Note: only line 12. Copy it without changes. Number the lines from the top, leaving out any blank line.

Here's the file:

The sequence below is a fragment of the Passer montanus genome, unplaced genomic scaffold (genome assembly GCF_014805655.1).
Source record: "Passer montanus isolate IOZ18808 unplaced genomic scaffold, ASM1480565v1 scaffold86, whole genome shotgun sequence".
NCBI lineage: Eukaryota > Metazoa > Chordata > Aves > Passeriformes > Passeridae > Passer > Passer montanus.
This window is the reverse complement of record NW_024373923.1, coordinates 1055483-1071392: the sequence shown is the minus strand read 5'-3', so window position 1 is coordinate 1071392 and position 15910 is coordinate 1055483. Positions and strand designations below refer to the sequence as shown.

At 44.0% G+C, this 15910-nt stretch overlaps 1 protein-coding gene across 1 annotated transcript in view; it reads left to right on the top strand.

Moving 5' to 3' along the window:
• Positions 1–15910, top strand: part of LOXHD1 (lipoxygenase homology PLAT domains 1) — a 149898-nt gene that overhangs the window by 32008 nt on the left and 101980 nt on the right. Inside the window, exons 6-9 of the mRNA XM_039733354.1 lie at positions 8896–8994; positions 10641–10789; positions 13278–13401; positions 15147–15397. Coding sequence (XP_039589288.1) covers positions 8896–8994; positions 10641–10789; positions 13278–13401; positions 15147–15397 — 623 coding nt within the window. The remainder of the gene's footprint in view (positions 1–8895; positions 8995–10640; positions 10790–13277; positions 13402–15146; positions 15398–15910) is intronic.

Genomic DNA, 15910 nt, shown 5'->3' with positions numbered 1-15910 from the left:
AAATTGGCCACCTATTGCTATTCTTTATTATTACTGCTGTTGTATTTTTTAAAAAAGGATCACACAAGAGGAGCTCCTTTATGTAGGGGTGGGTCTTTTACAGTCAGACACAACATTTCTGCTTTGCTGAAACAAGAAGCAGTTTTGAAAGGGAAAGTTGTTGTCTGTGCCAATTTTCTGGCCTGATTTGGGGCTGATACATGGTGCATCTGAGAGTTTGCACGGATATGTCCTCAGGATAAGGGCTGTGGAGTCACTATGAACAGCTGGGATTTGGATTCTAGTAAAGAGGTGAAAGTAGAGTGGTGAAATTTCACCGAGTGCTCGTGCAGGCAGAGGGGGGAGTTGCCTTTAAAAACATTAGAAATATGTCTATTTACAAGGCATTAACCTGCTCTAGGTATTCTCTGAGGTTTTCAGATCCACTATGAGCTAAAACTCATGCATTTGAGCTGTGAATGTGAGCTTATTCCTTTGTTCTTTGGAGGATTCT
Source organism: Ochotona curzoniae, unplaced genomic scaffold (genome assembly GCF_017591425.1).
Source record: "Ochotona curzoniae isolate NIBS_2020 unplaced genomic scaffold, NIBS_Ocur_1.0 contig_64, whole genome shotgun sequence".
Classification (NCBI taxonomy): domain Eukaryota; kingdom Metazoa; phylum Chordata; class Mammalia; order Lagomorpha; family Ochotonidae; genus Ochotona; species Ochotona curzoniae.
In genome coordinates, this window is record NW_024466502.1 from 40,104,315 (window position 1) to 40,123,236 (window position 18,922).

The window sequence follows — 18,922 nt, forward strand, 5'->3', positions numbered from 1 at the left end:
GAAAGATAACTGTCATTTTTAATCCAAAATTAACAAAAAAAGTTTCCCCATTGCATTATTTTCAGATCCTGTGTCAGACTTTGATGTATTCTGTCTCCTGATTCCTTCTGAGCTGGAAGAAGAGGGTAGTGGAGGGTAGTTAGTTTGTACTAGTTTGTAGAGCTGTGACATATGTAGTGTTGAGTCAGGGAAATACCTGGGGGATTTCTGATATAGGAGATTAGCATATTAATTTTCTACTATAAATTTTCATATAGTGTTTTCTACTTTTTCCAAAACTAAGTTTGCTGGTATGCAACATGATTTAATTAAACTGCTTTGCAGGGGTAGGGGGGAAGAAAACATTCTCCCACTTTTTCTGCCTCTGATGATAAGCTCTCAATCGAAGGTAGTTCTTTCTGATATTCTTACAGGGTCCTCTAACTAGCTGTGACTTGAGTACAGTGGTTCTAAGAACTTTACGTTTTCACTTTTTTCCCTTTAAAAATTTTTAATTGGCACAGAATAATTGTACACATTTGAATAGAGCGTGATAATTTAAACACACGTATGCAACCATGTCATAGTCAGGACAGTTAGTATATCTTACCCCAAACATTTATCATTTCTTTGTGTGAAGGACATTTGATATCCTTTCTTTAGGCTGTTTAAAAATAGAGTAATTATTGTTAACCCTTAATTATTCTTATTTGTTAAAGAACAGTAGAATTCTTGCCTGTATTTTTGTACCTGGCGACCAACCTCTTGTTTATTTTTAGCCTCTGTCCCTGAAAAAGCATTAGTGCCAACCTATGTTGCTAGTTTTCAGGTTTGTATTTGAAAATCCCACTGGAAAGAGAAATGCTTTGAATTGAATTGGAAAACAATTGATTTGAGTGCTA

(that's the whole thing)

Classification (NCBI taxonomy): domain Eukaryota; kingdom Metazoa; phylum Chordata; class Mammalia; order Lagomorpha; family Ochotonidae; genus Ochotona; species Ochotona curzoniae.